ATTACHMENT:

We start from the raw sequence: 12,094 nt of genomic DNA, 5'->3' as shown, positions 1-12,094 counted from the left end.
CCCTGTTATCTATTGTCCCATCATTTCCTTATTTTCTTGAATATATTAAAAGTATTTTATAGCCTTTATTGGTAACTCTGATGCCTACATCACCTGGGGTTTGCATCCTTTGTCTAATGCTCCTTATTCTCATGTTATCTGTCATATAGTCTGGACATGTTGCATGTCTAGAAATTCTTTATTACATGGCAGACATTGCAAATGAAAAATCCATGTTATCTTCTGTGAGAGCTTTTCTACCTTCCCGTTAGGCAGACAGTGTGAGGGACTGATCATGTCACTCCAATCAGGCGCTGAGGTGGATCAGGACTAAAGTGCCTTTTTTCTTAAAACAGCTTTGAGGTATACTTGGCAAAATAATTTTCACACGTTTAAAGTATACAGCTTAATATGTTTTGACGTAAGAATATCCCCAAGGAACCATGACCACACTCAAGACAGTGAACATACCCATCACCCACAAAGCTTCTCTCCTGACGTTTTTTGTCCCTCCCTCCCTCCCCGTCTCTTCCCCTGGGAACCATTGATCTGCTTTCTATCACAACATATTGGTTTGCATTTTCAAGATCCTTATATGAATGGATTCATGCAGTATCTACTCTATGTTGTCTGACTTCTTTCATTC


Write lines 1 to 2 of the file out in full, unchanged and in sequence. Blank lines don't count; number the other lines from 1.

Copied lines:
We start from the raw sequence: 12,094 nt of genomic DNA, 5'->3' as shown, positions 1-12,094 counted from the left end.
CCCTGTTATCTATTGTCCCATCATTTCCTTATTTTCTTGAATATATTAAAAGTATTTTATAGCCTTTATTGGTAACTCTGATGCCTACATCACCTGGGGTTTGCATCCTTTGTCTAATGCTCCTTATTCTCATGTTATCTGTCATATAGTCTGGACATGTTGCATGTCTAGAAATTCTTTATTACATGGCAGACATTGCAAATGAAAAATCCATGTTATCTTCTGTGAGAGCTTTTCTACCTTCCCGTTAGGCAGACAGTGTGAGGGACTGATCATGTCACTCCAATCAGGCGCTGAGGTGGATCAGGACTAAAGTGCCTTTTTTCTTAAAACAGCTTTGAGGTATACTTGGCAAAATAATTTTCACACGTTTAAAGTATACAGCTTAATATGTTTTGACGTAAGAATATCCCCAAGGAACCATGACCACACTCAAGACAGTGAACATACCCATCACCCACAAAGCTTCTCTCCTGACGTTTTTTGTCCCTCCCTCCCTCCCCGTCTCTTCCCCTGGGAACCATTGATCTGCTTTCTATCACAACATATTGGTTTGCATTTTCAAGATCCTTATATGAATGGATTCATGCAGTATCTACTCTATGTTGTCTGACTTCTTTCATTC